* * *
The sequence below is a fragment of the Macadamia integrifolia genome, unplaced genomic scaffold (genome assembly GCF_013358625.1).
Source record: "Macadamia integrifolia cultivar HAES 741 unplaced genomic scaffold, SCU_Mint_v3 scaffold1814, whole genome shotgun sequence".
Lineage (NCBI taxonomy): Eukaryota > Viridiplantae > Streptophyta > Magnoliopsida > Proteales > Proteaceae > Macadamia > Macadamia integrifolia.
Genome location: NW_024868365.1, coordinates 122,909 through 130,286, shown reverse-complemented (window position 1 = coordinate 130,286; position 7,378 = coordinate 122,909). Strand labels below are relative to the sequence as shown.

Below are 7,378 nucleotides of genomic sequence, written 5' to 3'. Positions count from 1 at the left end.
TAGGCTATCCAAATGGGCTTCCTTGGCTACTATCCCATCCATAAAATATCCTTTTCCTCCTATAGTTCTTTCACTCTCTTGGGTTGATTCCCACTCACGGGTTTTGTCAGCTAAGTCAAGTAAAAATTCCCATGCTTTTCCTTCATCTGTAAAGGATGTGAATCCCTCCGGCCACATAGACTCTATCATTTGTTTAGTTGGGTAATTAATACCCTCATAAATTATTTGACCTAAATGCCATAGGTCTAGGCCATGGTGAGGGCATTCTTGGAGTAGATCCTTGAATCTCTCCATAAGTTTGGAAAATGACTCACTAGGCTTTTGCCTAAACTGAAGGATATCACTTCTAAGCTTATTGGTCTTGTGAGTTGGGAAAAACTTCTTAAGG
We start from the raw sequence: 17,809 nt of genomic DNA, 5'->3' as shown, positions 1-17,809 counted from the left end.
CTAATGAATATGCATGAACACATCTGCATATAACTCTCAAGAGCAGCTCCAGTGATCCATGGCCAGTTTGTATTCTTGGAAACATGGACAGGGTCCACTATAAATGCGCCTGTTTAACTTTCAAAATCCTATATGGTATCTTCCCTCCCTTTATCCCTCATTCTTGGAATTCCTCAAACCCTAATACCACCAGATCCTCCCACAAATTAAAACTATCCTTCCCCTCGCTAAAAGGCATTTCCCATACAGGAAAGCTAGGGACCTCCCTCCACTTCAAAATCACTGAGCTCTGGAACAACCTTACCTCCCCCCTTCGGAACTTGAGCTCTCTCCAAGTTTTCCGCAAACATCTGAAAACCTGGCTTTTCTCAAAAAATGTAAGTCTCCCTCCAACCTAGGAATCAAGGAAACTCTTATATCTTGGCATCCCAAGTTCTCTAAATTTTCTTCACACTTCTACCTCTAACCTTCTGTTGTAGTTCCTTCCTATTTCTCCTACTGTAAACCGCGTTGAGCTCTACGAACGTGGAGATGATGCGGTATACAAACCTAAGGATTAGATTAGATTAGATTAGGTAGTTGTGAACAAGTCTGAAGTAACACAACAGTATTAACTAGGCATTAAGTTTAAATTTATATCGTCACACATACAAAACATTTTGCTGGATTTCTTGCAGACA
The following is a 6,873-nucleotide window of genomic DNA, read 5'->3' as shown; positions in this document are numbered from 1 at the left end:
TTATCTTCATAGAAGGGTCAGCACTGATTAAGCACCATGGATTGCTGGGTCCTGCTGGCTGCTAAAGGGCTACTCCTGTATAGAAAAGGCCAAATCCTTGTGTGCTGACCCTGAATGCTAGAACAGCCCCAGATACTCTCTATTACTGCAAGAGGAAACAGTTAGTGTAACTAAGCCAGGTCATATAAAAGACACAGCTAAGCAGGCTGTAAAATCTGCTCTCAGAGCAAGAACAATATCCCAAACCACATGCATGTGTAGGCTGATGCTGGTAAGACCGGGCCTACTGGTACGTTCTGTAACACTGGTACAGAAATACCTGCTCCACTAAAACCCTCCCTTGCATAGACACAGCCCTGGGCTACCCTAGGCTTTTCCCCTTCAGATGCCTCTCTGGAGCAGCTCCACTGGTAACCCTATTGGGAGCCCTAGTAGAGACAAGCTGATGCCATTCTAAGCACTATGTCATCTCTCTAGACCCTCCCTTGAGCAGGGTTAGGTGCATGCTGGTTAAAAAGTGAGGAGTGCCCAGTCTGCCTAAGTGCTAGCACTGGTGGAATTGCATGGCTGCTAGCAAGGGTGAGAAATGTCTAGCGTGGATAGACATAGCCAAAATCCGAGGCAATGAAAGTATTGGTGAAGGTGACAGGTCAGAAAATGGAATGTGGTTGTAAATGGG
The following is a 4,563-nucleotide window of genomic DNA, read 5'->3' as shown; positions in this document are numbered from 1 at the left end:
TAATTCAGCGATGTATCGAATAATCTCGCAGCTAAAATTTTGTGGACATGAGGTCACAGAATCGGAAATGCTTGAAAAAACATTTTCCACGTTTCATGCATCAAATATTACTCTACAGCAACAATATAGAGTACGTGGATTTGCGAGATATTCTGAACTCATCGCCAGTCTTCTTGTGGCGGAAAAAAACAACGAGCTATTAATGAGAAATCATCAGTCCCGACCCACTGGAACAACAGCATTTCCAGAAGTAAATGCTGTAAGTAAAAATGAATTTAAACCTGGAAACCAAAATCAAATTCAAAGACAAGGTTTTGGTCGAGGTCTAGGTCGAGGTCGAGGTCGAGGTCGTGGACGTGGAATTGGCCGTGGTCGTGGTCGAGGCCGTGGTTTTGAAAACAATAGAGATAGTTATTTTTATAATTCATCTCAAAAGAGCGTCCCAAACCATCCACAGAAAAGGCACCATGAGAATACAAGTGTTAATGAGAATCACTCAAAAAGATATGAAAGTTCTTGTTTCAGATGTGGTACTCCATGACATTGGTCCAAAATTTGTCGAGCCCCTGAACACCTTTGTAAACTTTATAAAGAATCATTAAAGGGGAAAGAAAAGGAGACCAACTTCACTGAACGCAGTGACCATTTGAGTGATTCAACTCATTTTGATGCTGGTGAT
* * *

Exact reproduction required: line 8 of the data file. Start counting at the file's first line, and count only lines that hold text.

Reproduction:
CTAATGAATATGCATGAACACATCTGCATATAACTCTCAAGAGCAGCTCCAGTGATCCATGGCCAGTTTGTATTCTTGGAAACATGGACAGGGTCCACTATAAATGCGCCTGTTTAACTTTCAAAATCCTATATGGTATCTTCCCTCCCTTTATCCCTCATTCTTGGAATTCCTCAAACCCTAATACCACCAGATCCTCCCACAAATTAAAACTATCCTTCCCCTCGCTAAAAGGCATTTCCCATACAGGAAAGCTAGGGACCTCCCTCCACTTCAAAATCACTGAGCTCTGGAACAACCTTACCTCCCCCCTTCGGAACTTGAGCTCTCTCCAAGTTTTCCGCAAACATCTGAAAACCTGGCTTTTCTCAAAAAATGTAAGTCTCCCTCCAACCTAGGAATCAAGGAAACTCTTATATCTTGGCATCCCAAGTTCTCTAAATTTTCTTCACACTTCTACCTCTAACCTTCTGTTGTAGTTCCTTCCTATTTCTCCTACTGTAAACCGCGTTGAGCTCTACGAACGTGGAGATGATGCGGTATACAAACCTAAGGATTAGATTAGATTAGATTAGGTAGTTGTGAACAAGTCTGAAGTAACACAACAGTATTAACTAGGCATTAAGTTTAAATTTATATCGTCACACATACAAAACATTTTGCTGGATTTCTTGCAGACA